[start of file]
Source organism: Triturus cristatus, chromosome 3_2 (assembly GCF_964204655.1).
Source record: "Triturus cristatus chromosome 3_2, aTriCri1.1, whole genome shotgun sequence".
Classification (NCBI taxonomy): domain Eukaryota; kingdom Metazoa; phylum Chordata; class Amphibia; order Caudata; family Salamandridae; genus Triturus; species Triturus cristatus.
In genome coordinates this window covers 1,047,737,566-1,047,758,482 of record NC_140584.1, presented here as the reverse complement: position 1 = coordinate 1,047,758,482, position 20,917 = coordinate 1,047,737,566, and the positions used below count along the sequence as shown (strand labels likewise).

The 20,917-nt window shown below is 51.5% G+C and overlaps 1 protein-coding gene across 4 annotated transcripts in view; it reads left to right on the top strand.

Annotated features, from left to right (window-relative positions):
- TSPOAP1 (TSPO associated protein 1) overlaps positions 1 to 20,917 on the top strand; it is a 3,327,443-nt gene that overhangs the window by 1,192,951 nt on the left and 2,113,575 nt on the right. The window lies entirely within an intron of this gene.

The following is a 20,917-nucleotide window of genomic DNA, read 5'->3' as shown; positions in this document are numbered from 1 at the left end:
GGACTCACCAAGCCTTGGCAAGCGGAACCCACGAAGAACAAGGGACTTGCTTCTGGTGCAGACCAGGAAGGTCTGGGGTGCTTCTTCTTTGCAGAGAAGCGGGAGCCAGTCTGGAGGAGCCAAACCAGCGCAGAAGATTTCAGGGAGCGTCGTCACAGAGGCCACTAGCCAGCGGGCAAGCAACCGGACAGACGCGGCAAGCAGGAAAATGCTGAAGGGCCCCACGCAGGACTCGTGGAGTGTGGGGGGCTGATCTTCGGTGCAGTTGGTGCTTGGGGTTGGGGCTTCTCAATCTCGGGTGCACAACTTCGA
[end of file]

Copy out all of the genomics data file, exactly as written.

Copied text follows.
Source organism: Triturus cristatus, chromosome 3_2 (assembly GCF_964204655.1).
Source record: "Triturus cristatus chromosome 3_2, aTriCri1.1, whole genome shotgun sequence".
Classification (NCBI taxonomy): domain Eukaryota; kingdom Metazoa; phylum Chordata; class Amphibia; order Caudata; family Salamandridae; genus Triturus; species Triturus cristatus.
In genome coordinates this window covers 1,047,737,566-1,047,758,482 of record NC_140584.1, presented here as the reverse complement: position 1 = coordinate 1,047,758,482, position 20,917 = coordinate 1,047,737,566, and the positions used below count along the sequence as shown (strand labels likewise).

The 20,917-nt window shown below is 51.5% G+C and overlaps 1 protein-coding gene across 4 annotated transcripts in view; it reads left to right on the top strand.

Annotated features, from left to right (window-relative positions):
- TSPOAP1 (TSPO associated protein 1) overlaps positions 1 to 20,917 on the top strand; it is a 3,327,443-nt gene that overhangs the window by 1,192,951 nt on the left and 2,113,575 nt on the right. The window lies entirely within an intron of this gene.

The following is a 20,917-nucleotide window of genomic DNA, read 5'->3' as shown; positions in this document are numbered from 1 at the left end:
GGACTCACCAAGCCTTGGCAAGCGGAACCCACGAAGAACAAGGGACTTGCTTCTGGTGCAGACCAGGAAGGTCTGGGGTGCTTCTTCTTTGCAGAGAAGCGGGAGCCAGTCTGGAGGAGCCAAACCAGCGCAGAAGATTTCAGGGAGCGTCGTCACAGAGGCCACTAGCCAGCGGGCAAGCAACCGGACAGACGCGGCAAGCAGGAAAATGCTGAAGGGCCCCACGCAGGACTCGTGGAGTGTGGGGGGCTGATCTTCGGTGCAGTTGGTGCTTGGGGTTGGGGCTTCTCAATCTCGGGTGCACAACTTCGA